Possibly Pythonic Tail Call Optimization (TCO/TRE)
Terry Reedy
tjreedy at udel.edu
Wed Jul 15 02:23:27 CEST 2015
On 7/14/2015 1:15 AM, Paul Rubin wrote:
> def quicksort(array, start, end):
> midp = partition(array, start, end)
> if midp <= (start+end)//2:
> quicksort(array, start, midp)
> quicksort(array, midp+1, end)
> else:
> quicksort(array, midp+1, end)
> quicksort(array, start, midp)
>
> I assume you know how quicksort and its partition step work. The idea
> is you partition the array around the pivot element (midp is the index
> of that element), then recursively sort the two partitions, doing the
> smaller partition as a recursive call and the larger one as a tail call,
> so that you use O(log n) stack depth instead of potentially O(n).
Thank you for the example. It I have ever seen how to minimize the max
stack needed for first calls, I have forgotten. First some comment:
1. There is no terminal condition, so the above will loop forever. The
body should start with 'if not terminal(start, end):' where terminal is
the actual expression. I did not write it because it depends on whether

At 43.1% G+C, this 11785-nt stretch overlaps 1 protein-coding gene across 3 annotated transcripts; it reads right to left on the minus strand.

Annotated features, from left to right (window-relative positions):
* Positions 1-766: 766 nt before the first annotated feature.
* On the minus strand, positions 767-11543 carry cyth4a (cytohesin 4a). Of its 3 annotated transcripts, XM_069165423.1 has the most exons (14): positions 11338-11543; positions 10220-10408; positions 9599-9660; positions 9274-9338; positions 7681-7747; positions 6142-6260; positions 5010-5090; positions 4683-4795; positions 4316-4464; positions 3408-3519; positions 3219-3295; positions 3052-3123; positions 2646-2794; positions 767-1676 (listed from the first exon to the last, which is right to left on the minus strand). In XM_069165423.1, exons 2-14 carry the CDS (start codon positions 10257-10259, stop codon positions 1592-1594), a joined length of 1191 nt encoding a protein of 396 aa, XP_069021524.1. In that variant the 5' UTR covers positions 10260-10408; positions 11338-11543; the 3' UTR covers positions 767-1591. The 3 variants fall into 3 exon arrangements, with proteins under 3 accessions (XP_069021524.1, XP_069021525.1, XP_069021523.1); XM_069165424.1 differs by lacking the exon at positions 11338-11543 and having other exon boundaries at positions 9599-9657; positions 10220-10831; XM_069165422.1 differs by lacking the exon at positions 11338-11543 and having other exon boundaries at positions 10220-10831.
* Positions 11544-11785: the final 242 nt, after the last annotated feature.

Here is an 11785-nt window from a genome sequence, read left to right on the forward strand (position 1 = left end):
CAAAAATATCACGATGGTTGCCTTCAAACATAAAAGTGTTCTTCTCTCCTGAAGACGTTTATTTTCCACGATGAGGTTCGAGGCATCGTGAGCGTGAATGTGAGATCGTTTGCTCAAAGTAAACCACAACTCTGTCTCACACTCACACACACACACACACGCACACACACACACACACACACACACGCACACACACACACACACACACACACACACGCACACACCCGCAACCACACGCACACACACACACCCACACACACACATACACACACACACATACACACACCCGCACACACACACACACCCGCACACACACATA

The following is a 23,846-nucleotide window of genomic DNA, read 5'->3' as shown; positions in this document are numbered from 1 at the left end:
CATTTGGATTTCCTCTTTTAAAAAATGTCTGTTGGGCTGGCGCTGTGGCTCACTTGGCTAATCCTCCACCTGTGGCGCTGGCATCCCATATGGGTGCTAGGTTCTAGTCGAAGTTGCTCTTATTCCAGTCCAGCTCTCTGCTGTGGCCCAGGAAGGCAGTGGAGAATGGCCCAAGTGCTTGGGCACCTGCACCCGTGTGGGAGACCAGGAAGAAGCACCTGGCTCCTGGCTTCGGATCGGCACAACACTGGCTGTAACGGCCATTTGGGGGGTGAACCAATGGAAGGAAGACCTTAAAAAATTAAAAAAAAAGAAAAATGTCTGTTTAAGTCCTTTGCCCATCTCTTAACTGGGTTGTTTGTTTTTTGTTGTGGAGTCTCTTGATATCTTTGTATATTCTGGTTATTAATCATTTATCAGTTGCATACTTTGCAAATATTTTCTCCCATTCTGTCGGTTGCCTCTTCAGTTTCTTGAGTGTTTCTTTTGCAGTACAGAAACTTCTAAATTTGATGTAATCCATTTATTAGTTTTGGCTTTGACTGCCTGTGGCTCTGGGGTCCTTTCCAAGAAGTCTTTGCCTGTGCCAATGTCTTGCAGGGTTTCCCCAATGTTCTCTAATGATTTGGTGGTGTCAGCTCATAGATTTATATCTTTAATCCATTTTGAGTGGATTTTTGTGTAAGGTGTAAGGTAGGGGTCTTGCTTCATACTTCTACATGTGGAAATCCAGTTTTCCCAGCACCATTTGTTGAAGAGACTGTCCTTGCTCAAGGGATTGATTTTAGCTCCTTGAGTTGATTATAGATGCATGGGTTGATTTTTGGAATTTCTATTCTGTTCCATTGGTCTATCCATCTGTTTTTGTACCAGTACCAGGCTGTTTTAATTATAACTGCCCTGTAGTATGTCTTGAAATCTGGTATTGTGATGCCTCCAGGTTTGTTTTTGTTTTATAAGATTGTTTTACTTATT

'end' is the highest index or one past it.
2. There are no tail calls (call followed by return), so a tail-call
optimizer will not optimize this. A recur() function might be able to.
3. Mutation is anathema to functional programming, so a functional
programmer would never write and version of this, at least not without
holding his nose.
The tail-like calls in each branch can be avoided with assignment and
gobacks. In Python, we go-back with while loops. (IE, 'while' = 'label'
+ 'if' + 'goto'.) With minimal change to the above, we get (untested)
def quicksort(array, start, end):
while not terminal(start, end):
midp = partition(array, start, end)
if midp <= (start+end) // 2:
quicksort(array, start, midp)
start = midp+1
else:
quicksort(array, midp+1, end)
end = midp
I can understand that someone might prefer to break the symmetry of the
paired calls by wrapping the second with recur() (assuming that such a
function is sensibly feasible on *all* implementations). In the other
hand, I prefer the reduced-noise explicit assignment that highlights the
one parameter that gets rebound.
--
Terry Jan Reedy
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